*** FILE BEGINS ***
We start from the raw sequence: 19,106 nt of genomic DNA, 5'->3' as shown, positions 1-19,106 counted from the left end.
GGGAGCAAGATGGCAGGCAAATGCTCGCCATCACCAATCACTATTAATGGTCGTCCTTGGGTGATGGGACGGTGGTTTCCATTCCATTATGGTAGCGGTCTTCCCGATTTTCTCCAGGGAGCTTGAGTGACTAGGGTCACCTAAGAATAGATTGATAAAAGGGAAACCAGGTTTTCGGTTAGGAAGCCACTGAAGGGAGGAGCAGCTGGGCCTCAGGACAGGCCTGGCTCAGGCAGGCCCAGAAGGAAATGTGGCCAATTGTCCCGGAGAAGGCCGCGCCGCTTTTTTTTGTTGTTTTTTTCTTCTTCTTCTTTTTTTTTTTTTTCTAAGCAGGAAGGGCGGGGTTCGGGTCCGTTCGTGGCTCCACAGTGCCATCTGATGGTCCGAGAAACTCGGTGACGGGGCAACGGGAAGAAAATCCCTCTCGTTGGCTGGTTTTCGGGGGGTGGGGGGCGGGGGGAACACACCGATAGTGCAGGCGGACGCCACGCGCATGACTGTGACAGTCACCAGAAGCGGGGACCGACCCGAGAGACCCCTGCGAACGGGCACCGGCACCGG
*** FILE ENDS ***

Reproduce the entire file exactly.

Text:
We start from the raw sequence: 19,106 nt of genomic DNA, 5'->3' as shown, positions 1-19,106 counted from the left end.
GGGAGCAAGATGGCAGGCAAATGCTCGCCATCACCAATCACTATTAATGGTCGTCCTTGGGTGATGGGACGGTGGTTTCCATTCCATTATGGTAGCGGTCTTCCCGATTTTCTCCAGGGAGCTTGAGTGACTAGGGTCACCTAAGAATAGATTGATAAAAGGGAAACCAGGTTTTCGGTTAGGAAGCCACTGAAGGGAGGAGCAGCTGGGCCTCAGGACAGGCCTGGCTCAGGCAGGCCCAGAAGGAAATGTGGCCAATTGTCCCGGAGAAGGCCGCGCCGCTTTTTTTTGTTGTTTTTTTCTTCTTCTTCTTTTTTTTTTTTTTCTAAGCAGGAAGGGCGGGGTTCGGGTCCGTTCGTGGCTCCACAGTGCCATCTGATGGTCCGAGAAACTCGGTGACGGGGCAACGGGAAGAAAATCCCTCTCGTTGGCTGGTTTTCGGGGGGTGGGGGGCGGGGGGAACACACCGATAGTGCAGGCGGACGCCACGCGCATGACTGTGACAGTCACCAGAAGCGGGGACCGACCCGAGAGACCCCTGCGAACGGGCACCGGCACCGG